ImmigrationTravel Guide

Travel to Norway and find out how to enter Norway without a passport

Norway is a small country where all the population can fit in a swimming pool except that they do not have one because it is too cold. Although 99% of the country’s landmass is uninhabitable, people still live there out of spite. When the Ice Age finally loosened its grip on northern Europe, it was the Norwegians who went north in search of more snow instead of settling in southern Spain like normal people. Norwegians think Norway is the best country in the world and ask me how I can live in Hong Kong – “don’t you miss the snow?” Actually no. This is why, on the rare occasions that I have visited my country in the past 16 years, I have always been there in the summer.

Oslo’s new airport

The first shock came right after landing at Oslo’s new airport, a very tasteful wooden case that looked like a Norwegian log cabin. As the airports revolve it seemed to have all the ingredients: flatness, grandeur, miles on foot from the gate to the immigration checkpoint. But the immigration officer was … a man in the street! Three-day-old growth, unkempt hair, dressed in a dirty sweatshirt, he looked like a porter who had sneaked into the immigration checkpoint on his coffee break. I hesitated to show my passport to such a less authoritarian character; just stood there mesmerized by the scruffy show. I knew Norway was now a laid back culture where everyone is in terms of the first name, but this! “Are you Norwegian? He asked. Yes. “Go straight!” Illegal immigrants, an insider’s tip: If for some unfathomable reason you wish to immigrate illegally to Norway, all you have to do is learn the word yes. (Yah.)

Hong Kong restaurant

While out of the airport, the fun began in earnest. It was cold. Colder than a Hong Kong restaurant. Of course, I didn’t expect palm trees and coconuts with sarong-clad ski jumpers to greet me at the airport, but the calendar clearly said “June” when there was- there with the seven degrees and sleet? Well, even our own South China Morning Post had promised 21 degrees. I suddenly found myself with only one wearable outfit – thermal long johns and a fleece jacket. What confused me was that the trees had leaves and people wore light summer jackets or just sweaters. Yes, it was summer. A normal, freezing Norwegian summer.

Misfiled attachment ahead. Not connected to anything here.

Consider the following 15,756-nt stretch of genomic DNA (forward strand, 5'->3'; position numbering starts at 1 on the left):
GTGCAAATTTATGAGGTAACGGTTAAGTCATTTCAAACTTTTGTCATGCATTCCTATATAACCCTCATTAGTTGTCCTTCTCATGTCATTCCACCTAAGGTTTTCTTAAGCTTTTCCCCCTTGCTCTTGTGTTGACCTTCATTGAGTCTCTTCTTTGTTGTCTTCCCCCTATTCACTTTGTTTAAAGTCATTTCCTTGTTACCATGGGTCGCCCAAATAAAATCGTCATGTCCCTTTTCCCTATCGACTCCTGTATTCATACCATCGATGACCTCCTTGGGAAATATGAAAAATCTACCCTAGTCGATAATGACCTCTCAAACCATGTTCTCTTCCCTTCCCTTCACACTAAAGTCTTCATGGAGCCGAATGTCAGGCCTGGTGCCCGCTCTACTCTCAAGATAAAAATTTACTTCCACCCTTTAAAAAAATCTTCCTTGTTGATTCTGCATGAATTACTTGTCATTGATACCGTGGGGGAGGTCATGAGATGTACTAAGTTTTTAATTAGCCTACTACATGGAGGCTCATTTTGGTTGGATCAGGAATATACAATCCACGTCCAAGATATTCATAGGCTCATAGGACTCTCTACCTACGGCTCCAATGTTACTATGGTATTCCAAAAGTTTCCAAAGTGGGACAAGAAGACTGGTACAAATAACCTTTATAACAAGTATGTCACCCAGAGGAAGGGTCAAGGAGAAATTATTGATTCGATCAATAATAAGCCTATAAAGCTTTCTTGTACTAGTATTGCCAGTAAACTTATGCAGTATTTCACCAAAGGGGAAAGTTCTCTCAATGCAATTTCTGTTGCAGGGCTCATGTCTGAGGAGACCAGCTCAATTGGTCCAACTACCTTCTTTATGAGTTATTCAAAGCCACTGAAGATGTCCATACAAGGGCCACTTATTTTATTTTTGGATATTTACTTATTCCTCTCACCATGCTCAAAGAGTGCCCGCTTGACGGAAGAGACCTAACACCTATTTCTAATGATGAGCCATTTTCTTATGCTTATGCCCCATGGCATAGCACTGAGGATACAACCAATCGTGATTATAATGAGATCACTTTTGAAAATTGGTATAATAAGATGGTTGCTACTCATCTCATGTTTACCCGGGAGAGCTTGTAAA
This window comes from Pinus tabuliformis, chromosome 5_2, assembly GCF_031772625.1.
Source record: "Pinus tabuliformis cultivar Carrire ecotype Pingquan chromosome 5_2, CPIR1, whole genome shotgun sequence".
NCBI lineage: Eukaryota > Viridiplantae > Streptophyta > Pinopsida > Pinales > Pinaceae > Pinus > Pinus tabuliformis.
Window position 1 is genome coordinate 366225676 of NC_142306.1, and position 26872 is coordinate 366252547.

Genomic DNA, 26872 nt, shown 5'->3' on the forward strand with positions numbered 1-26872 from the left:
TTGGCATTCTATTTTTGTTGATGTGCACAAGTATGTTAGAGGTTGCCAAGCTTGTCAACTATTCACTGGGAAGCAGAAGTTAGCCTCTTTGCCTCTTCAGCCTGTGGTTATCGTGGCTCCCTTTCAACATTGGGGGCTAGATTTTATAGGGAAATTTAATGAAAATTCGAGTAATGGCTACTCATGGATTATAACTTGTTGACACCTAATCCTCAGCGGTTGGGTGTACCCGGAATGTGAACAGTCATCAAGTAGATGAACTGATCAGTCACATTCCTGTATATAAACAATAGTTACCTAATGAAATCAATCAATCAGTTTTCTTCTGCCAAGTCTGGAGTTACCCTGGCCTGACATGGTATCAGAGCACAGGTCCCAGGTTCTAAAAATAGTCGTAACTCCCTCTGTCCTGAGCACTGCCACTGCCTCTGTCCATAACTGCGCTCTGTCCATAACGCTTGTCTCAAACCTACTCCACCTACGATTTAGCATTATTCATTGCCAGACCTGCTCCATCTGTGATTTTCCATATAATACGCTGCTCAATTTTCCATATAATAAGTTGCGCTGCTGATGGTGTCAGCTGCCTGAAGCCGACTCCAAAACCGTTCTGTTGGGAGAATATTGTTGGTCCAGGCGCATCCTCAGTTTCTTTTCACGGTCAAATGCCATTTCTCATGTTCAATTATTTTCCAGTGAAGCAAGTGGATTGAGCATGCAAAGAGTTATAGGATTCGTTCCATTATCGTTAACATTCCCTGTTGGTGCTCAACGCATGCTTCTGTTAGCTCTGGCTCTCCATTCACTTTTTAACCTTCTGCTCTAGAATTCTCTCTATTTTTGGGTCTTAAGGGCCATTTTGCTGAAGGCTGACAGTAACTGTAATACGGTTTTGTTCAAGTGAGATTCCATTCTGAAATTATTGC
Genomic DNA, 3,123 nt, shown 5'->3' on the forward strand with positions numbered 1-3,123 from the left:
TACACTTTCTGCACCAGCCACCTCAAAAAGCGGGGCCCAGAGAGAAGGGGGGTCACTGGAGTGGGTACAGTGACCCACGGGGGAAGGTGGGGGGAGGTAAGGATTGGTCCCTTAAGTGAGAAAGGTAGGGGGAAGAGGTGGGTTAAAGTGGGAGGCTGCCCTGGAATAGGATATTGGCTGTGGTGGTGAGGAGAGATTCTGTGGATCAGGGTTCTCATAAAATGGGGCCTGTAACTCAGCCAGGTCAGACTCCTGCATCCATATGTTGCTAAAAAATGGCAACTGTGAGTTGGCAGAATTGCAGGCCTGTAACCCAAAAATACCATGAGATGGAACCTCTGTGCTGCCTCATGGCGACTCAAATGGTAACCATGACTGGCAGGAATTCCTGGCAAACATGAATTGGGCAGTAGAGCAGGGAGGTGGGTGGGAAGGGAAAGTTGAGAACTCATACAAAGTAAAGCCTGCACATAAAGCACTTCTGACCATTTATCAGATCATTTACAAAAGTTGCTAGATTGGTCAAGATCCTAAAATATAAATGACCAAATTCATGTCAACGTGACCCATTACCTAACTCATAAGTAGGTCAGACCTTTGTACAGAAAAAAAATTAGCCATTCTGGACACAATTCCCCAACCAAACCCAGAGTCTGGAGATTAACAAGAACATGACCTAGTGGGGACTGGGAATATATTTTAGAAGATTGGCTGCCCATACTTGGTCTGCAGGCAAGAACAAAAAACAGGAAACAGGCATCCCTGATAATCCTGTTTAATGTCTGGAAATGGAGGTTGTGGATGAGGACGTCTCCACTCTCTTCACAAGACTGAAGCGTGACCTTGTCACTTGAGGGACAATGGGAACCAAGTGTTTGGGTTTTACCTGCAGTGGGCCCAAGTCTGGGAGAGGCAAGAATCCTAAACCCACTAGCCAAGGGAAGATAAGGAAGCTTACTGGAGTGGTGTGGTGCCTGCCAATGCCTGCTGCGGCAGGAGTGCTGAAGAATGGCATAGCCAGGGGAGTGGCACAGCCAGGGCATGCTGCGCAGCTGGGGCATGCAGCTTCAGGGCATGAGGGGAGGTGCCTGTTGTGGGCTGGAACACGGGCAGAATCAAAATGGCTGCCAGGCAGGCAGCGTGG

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The visions I had had of sitting in the garden at 11:30 p.m. with the sun going down, sipping white wine or that excellent Norwegian Lysholmer beer with a light breeze carrying the scent of the brackish fjord caressing my face, were obviously for the junk pile. Instead of nearly 24 hours of sunshine, it was dark around the clock and irritating. At least we could drink. But drinking in Norway is easier said than done. You can’t just go by 7-11 and buy what you want. You have to queue in front of the wine monopoly. This venerable establishment was established in the 1920s to curb the rampant consumption of spirits that threatened to destroy the very fabric of society. The workers drink their earnings for the week, ruining their mothers that sort of thing. The Wine Monopoly seemed like a good idea at the time, but it is now the bane of Norwegian life. There can only be 94 outlets nationwide, and if one wine monopoly opens, another has to close.

Basically, if you live anywhere outside of Oslo you are walking up the fjord without drinking. There are people who have to travel 500 kilometers, cross several fjords by ferry just to get a bottle of plonk. Of course, when they buy, they buy a lot. There is therefore an excessive consumption of alcohol which threatens to undo itself, etc.

Because the difficulties of obtaining alcohol are seldom far from anyone’s mind, the first thing my mother said to me after six years of separation was, “Where’s the duty-free? You bought some duty. free, isn’t it? ” Damn! I knew there was something. She did her best to forgive me, only slipping every now and then saying things like “Would you like a coffee before I dismember you, sorry, before I go out?”